The neuro tech field has sped up in recent years and staying on top of trends is becoming a must in the neuro research. Choosing the right tech when...
Top 5 Trends in Neuroscience You Need to Know in 2024
Neurotech is evolving faster than ever, and staying on top of trends is a must for researchers. Discover the major neuroscience trends for 2024.
Advances in neuro-technology keep advancing at an astounding pace, and at times it seems like we are closer to science fiction than reality. Let’s peer into the crystal ball and look ahead at the neuroscience trends to look for in 2024!
1. Generative AI in the clinic
While the use of generative AI (genAI), a branch of AI that deals with the production of various content including images, written text and audiovisual data and includes ChatGPT, has exploded over the past year, we are yet to see the extent of its impact in healthcare. This is mainly due to the lack of digitalisation of healthcare systems and clinical processes, but also because a singular AI tool or biomarker is difficult to integrate into an existing ecosystem. However, as the strain on healthcare systems grows ever greater, AI tools are needed to alleviate some of the more mundane workload. 2024 and beyond will see actions to advance genAI’s integration into healthcare with potentially transformative outcomes. Accenture forecasts that up to 40% of working hours could be positively impacted by large language models, supporting workers with administrative tasks, decision making and even personalized care. Other uses for AI extend to segmentation of tumors in breast or lung MRI scans or marking fat vs muscle tissue in CT scans, done by the thousands every day. Empowering clinicians with the automation of these processes enables them to direct their focus more exclusively towards patient care. Notably, the UK has established the NHS AI Lab with £250m of funding to accelerate the safe adoption of AI in health and care, trialing more than 40 projects, from cancer to neurodegenerative disease to mental health.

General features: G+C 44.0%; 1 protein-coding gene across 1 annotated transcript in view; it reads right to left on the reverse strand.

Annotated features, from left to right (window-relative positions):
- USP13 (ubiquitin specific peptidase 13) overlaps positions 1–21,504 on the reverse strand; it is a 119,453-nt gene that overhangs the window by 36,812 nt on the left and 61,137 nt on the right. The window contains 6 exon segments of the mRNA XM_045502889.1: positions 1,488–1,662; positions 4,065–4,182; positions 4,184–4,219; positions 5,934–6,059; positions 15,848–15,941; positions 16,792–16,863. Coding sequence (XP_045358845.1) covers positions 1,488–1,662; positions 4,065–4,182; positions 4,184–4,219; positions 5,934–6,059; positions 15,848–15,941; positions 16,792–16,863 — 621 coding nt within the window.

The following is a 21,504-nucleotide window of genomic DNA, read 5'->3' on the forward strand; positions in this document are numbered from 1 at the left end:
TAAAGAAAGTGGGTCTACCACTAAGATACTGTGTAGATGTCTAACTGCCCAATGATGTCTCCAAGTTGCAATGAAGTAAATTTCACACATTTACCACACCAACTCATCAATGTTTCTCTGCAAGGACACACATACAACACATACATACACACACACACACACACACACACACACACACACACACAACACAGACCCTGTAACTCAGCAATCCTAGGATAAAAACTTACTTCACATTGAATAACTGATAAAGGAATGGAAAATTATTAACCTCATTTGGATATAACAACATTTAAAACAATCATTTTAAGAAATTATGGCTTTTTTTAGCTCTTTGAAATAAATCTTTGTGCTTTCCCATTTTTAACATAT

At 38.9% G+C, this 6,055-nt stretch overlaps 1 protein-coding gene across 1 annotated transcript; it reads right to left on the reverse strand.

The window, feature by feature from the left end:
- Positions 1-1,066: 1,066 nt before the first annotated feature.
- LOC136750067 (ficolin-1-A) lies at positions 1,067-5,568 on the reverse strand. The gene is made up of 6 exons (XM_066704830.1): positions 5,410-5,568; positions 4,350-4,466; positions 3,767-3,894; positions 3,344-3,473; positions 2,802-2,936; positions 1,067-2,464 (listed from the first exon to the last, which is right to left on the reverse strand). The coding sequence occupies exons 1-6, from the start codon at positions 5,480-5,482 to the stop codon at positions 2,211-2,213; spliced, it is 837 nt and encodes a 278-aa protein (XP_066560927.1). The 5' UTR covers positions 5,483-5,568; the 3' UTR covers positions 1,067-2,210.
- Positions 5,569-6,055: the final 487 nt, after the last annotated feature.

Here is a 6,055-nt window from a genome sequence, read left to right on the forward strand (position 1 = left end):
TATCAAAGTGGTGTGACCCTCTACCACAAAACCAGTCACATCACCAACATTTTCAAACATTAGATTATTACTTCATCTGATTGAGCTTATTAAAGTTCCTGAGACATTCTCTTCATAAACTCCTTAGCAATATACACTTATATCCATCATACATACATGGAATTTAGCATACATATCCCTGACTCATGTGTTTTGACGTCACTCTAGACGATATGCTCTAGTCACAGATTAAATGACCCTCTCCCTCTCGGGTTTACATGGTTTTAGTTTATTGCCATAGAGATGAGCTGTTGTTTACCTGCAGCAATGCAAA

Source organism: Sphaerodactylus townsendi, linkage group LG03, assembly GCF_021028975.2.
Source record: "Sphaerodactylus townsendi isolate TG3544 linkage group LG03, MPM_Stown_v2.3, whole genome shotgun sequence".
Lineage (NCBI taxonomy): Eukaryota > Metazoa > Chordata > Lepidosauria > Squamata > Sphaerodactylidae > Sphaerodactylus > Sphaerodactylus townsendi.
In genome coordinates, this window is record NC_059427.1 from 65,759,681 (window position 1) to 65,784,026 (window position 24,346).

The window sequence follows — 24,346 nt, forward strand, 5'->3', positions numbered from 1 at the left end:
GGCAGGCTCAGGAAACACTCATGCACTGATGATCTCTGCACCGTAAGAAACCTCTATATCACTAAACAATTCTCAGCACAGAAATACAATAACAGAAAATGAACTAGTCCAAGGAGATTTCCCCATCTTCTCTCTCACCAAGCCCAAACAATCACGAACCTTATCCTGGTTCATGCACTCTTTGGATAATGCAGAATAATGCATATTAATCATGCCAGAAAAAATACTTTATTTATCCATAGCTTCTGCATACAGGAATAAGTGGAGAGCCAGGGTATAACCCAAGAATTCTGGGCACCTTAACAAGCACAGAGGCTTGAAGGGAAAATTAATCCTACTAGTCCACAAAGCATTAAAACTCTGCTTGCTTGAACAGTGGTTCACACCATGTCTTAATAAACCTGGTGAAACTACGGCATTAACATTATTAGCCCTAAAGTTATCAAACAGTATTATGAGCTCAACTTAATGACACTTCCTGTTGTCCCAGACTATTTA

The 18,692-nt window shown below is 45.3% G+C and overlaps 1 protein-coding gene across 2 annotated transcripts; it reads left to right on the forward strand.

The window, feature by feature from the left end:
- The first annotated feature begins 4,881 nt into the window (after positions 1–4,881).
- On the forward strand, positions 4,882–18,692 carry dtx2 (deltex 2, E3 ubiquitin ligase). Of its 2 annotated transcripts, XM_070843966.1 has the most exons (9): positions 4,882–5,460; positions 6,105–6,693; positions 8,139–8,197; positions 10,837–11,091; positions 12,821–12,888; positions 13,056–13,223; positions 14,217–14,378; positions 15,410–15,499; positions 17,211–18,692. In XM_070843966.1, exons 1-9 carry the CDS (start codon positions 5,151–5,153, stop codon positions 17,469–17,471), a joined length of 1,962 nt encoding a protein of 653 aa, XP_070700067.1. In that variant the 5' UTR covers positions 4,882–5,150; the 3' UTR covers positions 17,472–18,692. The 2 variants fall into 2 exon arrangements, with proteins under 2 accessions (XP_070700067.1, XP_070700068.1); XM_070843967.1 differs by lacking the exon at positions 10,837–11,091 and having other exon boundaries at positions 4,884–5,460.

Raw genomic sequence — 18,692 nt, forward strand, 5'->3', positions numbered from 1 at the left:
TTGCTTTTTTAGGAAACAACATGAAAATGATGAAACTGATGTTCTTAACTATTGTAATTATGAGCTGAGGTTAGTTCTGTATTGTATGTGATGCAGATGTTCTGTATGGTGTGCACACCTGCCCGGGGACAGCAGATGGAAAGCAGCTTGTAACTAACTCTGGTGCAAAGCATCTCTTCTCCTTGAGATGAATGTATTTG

- Accelerating the safe adoption of artificial intelligence in health and care - NHS AI Lab
2. Brain-Computer Interface Technology